The UK statistics watchdog has written to the Office for National Statistics about disparity in immigration statistics. Statistics.

Louis Dor
Thursday 31 March 2016 12:30
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Picture: Matt Cardy/Getty Images

The UK Statistics Authority has written to the Office for National Statistics expressing a concern that differences in UK migration data may be undermining public confidence in government figures.

In the past ten years, the number of new national insurance numbers issued has been far higher than the levels of immigration shown in the quarterly figures published by the ONS.

The below chart shows that 257,000 EU nationals came to live in Britain in the 12 months leading up to September 2015, while 630,000 EU nationals were issued with national insurance numbers in the 12 months leading up to December 2015.

In a letter to the ONS, the UK Statistics Authority's head of regulation Ed Humpherson drew attention to the discrepancy in the figures, underlining a need to restore public confidence.

He said:

The lack of a clear understanding and explanation of the differences between the DWP and ONS figures has led to speculation about the quality of these national statistics.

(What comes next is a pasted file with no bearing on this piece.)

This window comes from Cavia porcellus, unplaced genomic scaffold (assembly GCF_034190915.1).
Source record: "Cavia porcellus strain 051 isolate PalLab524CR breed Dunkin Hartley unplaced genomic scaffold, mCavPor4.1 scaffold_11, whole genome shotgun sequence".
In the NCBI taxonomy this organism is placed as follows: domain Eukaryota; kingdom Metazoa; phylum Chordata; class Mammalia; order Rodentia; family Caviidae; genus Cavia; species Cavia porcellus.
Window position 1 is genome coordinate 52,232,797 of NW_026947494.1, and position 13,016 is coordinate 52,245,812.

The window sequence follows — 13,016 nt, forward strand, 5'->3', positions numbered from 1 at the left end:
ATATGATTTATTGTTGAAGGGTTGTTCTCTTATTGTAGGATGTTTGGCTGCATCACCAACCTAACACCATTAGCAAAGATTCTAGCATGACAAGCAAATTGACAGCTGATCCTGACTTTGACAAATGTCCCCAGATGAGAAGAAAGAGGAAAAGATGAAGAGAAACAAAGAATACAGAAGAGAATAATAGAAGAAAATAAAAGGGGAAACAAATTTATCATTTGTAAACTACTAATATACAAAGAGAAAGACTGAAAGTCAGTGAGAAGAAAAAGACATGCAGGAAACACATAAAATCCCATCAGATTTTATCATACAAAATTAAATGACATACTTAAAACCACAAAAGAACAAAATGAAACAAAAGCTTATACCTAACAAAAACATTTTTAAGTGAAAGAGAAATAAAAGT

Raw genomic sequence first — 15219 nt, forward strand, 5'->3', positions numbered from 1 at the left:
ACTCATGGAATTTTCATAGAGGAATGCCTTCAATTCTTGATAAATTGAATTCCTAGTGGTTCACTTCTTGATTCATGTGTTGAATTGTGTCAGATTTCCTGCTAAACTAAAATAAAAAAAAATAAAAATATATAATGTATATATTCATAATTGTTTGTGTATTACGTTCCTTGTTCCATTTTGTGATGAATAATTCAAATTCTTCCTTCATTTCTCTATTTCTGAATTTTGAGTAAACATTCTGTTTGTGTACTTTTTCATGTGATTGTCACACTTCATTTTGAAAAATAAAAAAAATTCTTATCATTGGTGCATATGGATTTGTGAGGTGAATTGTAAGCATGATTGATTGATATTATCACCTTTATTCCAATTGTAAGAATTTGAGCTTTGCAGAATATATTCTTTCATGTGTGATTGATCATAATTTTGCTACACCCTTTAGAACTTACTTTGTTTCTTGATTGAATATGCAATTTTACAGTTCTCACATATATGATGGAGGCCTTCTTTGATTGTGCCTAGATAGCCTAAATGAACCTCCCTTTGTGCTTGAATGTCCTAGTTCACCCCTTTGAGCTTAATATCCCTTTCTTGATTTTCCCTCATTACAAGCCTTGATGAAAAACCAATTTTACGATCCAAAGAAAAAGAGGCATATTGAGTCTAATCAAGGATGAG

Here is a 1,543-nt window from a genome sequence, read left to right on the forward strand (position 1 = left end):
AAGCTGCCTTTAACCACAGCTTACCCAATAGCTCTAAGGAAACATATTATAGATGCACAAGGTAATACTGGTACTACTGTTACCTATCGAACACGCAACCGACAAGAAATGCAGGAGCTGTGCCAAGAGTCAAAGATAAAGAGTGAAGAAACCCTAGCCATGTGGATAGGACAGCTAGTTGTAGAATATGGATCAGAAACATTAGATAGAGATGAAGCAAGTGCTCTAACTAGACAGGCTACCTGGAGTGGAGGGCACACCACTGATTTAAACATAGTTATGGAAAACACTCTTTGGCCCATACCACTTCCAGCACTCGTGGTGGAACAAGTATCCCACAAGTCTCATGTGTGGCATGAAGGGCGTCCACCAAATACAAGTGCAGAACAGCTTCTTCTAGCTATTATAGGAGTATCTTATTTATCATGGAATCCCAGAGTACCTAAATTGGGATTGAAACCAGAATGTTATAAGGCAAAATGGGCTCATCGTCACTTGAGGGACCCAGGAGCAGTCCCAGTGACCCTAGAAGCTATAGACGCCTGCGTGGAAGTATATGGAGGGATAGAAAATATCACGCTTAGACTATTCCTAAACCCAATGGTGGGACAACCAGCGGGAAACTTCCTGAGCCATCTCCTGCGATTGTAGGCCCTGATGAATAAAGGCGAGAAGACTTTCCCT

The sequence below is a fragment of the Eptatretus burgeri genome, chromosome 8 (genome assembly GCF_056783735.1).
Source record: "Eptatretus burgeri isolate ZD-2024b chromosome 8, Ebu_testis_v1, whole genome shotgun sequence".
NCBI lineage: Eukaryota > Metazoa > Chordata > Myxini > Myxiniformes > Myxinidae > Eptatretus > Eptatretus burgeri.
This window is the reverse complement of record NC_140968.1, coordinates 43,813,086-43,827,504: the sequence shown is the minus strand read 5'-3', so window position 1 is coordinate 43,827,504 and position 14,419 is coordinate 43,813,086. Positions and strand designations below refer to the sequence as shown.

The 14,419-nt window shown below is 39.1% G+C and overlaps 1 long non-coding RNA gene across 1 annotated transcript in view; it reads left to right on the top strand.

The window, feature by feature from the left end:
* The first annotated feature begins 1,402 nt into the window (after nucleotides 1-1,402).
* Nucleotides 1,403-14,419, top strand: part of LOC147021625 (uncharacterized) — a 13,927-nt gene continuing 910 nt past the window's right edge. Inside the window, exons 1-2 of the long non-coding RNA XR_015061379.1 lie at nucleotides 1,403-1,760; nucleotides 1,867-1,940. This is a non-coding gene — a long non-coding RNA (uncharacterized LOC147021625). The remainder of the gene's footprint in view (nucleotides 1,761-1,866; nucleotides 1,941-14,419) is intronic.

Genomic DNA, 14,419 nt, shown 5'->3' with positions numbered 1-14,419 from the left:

There is a significant risk that a lack of progress in reconciling and explaining the differences over the coming weeks could undermine public confidence in official migration estimates.

Why is there such a large gap?

There is quite a large gap between the numbers, and there are a few reasons that could contribute to this.

National Insurance Numbers can occur weeks, months or years after a person has arrived in Britain - the ONS claims that of the 170,000 new numbers issued to Romanians more than 50,000 were already living in Britain but used the lifting of restrictions on them to enter the labour market legally.

In addition NI fraud has been previously documented by the National Audit Office as widespread, with multiple applications tied to use in identity theft.

At present data is not currently published on the number of "active" NI numbers.

Although the difference between the figures for NI numbers could be said to be of some concern, NI numbers are still not reliable indicators for immigration.

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